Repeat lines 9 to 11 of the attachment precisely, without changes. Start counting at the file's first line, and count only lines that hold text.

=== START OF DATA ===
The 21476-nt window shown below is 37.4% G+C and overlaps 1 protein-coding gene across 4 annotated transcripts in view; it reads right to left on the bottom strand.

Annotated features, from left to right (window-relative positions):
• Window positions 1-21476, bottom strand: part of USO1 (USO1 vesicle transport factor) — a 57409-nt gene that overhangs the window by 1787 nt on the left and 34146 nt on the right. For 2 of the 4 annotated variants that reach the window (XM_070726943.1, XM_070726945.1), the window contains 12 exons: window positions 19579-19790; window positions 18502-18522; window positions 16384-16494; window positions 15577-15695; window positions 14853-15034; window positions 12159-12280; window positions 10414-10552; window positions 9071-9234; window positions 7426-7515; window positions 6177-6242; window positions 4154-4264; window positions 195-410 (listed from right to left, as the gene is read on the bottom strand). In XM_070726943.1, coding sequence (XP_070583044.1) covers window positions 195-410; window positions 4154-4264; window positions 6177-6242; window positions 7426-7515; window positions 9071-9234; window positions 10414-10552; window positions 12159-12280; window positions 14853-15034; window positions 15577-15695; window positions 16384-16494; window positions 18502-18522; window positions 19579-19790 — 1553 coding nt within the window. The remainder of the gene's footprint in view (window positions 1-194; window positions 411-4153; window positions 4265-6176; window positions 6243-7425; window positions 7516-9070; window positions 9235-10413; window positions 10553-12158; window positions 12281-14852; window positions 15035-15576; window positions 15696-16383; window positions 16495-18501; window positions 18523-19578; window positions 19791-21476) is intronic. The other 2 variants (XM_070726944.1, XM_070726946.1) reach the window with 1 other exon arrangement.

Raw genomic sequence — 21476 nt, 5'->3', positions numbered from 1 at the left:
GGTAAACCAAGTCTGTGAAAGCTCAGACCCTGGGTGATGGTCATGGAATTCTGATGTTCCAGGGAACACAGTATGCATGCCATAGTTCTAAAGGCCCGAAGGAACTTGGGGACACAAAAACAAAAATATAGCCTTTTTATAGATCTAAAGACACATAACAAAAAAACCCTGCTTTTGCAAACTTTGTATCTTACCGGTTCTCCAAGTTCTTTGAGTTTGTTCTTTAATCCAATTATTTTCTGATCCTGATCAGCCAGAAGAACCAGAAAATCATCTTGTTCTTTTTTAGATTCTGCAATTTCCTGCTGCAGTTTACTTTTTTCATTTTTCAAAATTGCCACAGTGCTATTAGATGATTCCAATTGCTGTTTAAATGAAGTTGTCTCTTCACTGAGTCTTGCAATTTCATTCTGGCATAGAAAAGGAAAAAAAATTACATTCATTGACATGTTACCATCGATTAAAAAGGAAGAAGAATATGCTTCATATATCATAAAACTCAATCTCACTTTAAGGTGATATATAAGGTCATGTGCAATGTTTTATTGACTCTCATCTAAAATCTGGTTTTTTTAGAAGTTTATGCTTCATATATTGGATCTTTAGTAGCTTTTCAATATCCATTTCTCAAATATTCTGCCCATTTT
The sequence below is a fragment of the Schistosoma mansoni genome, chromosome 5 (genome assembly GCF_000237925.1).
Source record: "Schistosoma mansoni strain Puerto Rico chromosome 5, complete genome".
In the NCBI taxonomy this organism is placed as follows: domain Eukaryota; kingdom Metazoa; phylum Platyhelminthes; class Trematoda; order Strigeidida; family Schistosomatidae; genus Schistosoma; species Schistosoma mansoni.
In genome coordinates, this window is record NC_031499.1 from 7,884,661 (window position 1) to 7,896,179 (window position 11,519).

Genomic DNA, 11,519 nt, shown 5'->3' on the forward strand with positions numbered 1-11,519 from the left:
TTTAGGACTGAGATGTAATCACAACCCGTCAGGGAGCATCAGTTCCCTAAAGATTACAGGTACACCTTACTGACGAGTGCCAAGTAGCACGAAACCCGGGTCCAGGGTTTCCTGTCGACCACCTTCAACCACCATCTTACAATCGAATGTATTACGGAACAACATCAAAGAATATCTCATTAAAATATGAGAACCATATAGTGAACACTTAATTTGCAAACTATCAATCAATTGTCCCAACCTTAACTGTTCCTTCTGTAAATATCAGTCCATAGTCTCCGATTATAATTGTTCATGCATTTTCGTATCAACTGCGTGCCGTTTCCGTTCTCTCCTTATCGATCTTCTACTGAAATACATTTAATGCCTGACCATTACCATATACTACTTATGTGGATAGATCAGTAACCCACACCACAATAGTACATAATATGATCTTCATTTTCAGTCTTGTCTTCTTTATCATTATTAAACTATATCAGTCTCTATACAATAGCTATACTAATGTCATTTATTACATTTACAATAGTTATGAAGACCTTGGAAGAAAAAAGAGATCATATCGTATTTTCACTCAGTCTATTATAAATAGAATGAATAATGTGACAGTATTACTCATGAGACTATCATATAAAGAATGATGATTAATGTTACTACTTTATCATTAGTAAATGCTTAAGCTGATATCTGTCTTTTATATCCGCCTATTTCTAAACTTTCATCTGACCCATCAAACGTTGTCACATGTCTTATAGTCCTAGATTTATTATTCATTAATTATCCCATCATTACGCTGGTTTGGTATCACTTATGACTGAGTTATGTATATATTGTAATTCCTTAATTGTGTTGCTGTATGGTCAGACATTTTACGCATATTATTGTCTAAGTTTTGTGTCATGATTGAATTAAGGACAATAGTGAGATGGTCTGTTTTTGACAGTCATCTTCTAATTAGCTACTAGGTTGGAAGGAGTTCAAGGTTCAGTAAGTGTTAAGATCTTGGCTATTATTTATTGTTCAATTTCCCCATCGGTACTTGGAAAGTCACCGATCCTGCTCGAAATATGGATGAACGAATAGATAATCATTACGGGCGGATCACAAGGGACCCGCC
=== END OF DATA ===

In genome coordinates, this window is record NC_031499.1 from 7,884,661 (window position 1) to 7,896,179 (window position 11,519).

Genomic DNA, 11,519 nt, shown 5'->3' on the forward strand with positions numbered 1-11,519 from the left:
TTTAGGACTGAGATGTAATCACAACCCGTCAGGGAGCATCAGTTCCCTAAAGATTACAGGTACACCTTACTGACGAGTGCCAAGTAGCACGAAACCCGGGTCCAGGGTTTCCTGTCGACCACCTTCAACCACCATCTTACAATCGAATGTATTACGGAACAACATCAAAGAATATCTCATTAAAATATGAGAACCATATAGTGAACACTTAATTTGCAAACTATCAATCAATTGTCCCAACCTTAACTGTTCCTTCTGTAAATATCAGTCCATAGTCTCCGATTATAATTGTTCATGCATTTTCGTATCAACTGCGTGCCGTTTCCGTTCTCTCCTTATCGATCTTCTACTGAAATACATTTAATGCCTGACCATTACCATATACTACTTATGTGGATAGATCAGTAACCCACACCACAATAGTACATAATATGATCTTCATTTTCAGTCTTGTCTTCTTTATCATTATTAAACTATATCAGTCTCTATACAATAGCTATACTAATGTCATTTATTACATTTACAATAGTTATGAAGACCTTGGAAGAAAAAAGAGATCATATCGTATTTTCACTCAGTCTATTATAAATAGAATGAATAATGTGACAGTATTACTCATGAGACTATCATATAAAGAATGATGATTAATGTTACTACTTTATCATTAGTAAATGCTTAAGCTGATATCTGTCTTTTATATCCGCCTATTTCTAAACTTTCATCTGACCCATCAAACGTTGTCACATGTCTTATAGTCCTAGATTTATTATTCATTAATTATCCCATCATTACGCTGGTTTGGTATCACTTATGACTGAGTTATGTATATATTGTAATTCCTTAATTGTGTTGCTGTATGGTCAGACATTTTACGCATATTATTGTCTAAGTTTTGTGTCATGATTGAATTAAGGACAATAGTGAGATGGTCTGTTTTTGACAGTCATCTTCTAATTAGCTACTAGGTTGGAAGGAGTTCAAGGTTCAGTAAGTGTTAAGATCTTGGCTATTATTTATTGTTCAATTTCCCCATCGGTACTTGGAAAGTCACCGATCCTGCTCGAAATATGGATGAACGAATAGATAATCATTACGGGCGGATCACAAGGGACCCGCC